4. Adam’s quote notes, presciently, that there is a danger in becoming too zealous on behalf of the objective and letting logic swallow the personal.  The irony, as I’ve noted in previous posts, is our present age has all but inverted this problem of the past.  Though many would be baffled by this, it was the medieval that actually had a better sense of reason, our present culture is largely ruled by sentiment, especially in matters spiritual.
  5. I owe one more hat tip to Rod Dreher, who writes in his book How Dante Can Save Your Life that he turned away from the biting sarcasm in his early writing after realizing that we are held accountable by God for the use our talents and that indulging in verbal cruelty for the sake of cleverness is no virtue.  He says “All writers want audiences, and all of us want to make money.  These are not bad things if they are the fruit of having written in service to the truth.  But if they are only to serve your own reputation, you abuse your gift and corrupt your graft.  The remembrance of bitchy slanders I wrote early in my career as a film critic, when I wanted to impress the world with my caustic wit, pains me to this day.”  That I’ve read those words is no doubt an act of Providence.  God help me to remember this.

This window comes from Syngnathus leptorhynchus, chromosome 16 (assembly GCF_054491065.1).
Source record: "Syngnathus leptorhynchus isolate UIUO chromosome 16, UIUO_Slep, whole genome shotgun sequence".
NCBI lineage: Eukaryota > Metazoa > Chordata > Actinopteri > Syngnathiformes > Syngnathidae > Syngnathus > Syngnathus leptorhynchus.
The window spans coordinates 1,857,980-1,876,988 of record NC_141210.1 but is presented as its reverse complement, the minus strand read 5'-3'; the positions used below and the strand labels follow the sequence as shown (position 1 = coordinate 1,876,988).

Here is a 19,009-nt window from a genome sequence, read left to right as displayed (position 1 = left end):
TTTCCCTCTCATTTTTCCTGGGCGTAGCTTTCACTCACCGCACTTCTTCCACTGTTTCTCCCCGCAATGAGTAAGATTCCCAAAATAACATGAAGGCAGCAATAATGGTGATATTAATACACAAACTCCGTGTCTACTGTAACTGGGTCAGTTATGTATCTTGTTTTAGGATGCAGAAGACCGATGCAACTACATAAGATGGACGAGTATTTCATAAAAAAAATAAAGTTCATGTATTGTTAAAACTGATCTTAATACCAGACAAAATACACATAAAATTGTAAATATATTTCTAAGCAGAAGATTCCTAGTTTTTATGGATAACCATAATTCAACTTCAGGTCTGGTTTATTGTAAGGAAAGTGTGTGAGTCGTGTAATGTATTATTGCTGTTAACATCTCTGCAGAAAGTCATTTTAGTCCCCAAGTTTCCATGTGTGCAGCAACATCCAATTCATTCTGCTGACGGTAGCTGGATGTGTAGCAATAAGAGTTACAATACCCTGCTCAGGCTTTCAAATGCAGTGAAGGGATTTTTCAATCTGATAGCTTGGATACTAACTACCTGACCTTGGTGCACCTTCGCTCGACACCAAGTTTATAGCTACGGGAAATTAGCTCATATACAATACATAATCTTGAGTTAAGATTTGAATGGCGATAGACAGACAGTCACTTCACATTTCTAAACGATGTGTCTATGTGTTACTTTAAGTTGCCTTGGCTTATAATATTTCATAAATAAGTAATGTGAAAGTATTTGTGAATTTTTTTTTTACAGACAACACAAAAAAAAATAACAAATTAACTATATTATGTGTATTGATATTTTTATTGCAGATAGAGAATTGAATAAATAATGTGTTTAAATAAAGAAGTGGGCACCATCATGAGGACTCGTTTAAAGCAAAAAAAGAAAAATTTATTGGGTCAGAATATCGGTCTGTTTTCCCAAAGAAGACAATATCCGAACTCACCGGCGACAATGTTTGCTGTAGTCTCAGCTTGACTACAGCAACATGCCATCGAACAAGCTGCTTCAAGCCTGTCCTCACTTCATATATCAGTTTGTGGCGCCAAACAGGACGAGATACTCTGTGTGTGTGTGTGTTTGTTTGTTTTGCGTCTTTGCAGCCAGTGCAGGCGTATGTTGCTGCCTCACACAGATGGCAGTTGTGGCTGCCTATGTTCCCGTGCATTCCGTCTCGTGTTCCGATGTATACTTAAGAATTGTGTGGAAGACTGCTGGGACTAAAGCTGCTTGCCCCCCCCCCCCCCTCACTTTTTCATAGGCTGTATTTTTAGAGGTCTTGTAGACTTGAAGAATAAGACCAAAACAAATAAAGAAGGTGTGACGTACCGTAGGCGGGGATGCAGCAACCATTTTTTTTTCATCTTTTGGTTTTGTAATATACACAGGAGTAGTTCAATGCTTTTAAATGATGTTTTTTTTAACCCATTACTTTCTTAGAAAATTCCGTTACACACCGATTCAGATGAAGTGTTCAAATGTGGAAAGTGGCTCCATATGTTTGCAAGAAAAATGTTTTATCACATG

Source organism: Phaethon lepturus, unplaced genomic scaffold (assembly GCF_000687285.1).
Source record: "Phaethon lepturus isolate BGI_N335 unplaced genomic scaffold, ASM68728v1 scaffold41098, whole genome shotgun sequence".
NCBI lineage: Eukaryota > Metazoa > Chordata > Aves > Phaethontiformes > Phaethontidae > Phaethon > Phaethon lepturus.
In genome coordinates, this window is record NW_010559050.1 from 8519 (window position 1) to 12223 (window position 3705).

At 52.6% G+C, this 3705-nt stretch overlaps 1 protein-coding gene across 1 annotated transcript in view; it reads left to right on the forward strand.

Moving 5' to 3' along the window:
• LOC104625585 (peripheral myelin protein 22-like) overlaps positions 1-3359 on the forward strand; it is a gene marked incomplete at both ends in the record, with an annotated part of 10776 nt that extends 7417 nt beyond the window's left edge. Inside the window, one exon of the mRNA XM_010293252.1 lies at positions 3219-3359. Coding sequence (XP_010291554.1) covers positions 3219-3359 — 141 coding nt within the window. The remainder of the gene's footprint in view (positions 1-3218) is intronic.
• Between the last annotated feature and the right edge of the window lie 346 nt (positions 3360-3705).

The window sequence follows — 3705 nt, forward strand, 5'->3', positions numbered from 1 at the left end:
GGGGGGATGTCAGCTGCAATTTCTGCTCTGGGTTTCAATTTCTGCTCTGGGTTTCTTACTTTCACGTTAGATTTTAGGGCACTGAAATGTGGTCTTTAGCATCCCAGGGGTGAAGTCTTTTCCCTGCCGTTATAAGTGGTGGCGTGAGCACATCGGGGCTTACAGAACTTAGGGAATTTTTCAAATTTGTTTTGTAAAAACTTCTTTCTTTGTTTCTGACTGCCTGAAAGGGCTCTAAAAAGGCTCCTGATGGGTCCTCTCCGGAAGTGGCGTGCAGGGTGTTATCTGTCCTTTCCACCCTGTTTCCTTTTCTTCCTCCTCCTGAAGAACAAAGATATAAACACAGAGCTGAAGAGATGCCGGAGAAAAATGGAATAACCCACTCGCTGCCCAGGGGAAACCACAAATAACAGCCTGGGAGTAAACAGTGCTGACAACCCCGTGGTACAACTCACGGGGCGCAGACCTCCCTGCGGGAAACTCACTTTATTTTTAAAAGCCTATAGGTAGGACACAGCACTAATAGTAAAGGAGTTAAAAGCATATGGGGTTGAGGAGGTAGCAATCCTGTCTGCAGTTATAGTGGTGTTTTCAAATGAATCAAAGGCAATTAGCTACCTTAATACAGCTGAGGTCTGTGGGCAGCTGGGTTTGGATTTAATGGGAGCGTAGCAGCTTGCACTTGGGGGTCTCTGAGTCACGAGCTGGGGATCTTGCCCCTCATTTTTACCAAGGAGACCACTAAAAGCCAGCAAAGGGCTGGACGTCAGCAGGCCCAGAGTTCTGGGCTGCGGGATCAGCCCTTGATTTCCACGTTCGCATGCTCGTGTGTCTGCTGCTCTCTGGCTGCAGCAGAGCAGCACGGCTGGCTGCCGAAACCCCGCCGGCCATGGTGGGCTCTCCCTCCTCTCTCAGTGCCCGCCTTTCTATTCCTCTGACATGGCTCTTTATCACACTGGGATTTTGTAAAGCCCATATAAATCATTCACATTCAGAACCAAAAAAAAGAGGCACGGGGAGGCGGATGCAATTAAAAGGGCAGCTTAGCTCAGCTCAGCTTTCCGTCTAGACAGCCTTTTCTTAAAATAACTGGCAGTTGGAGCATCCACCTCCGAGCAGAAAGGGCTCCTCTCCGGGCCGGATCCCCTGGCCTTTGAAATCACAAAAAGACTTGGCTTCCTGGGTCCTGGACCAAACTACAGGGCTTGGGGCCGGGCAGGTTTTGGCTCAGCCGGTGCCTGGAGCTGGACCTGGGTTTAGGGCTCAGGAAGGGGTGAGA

6. Lastly, this season of South Park has featured a multiple-episode story arc that is skewering political correctness.  The videos below are from the most recent episode.  They do include profanity (be warned) but nonetheless I think quite a few people will appreciate them.  Enjoy.


Are We Here to Help?

The various religions of humanity have taken widely divergent views on the teleos (purpose) of what I’ll broadly (and inappropriately) call “spirituality” in this post.  Virtually all of the great religions understood themselves as means to a greater end.  One famously thinks of Buddha’s description of his own teachings and way of life (whether he would call that Buddhism is debatable) as a raft to reach the “far shore” of Nirvana.  Whether religion is meant to deliver one from the bondage of self, or to alleviate guilt and fear of death, to bring one into union with God or back into peaceful integration with the cyclical ways of nature, there has always been a sense that religion is for something.  It isn’t like pottery, which is to say it isn’t for kiln time (sorry).  Religion, properly understood, is a way of life that is ordered towards something.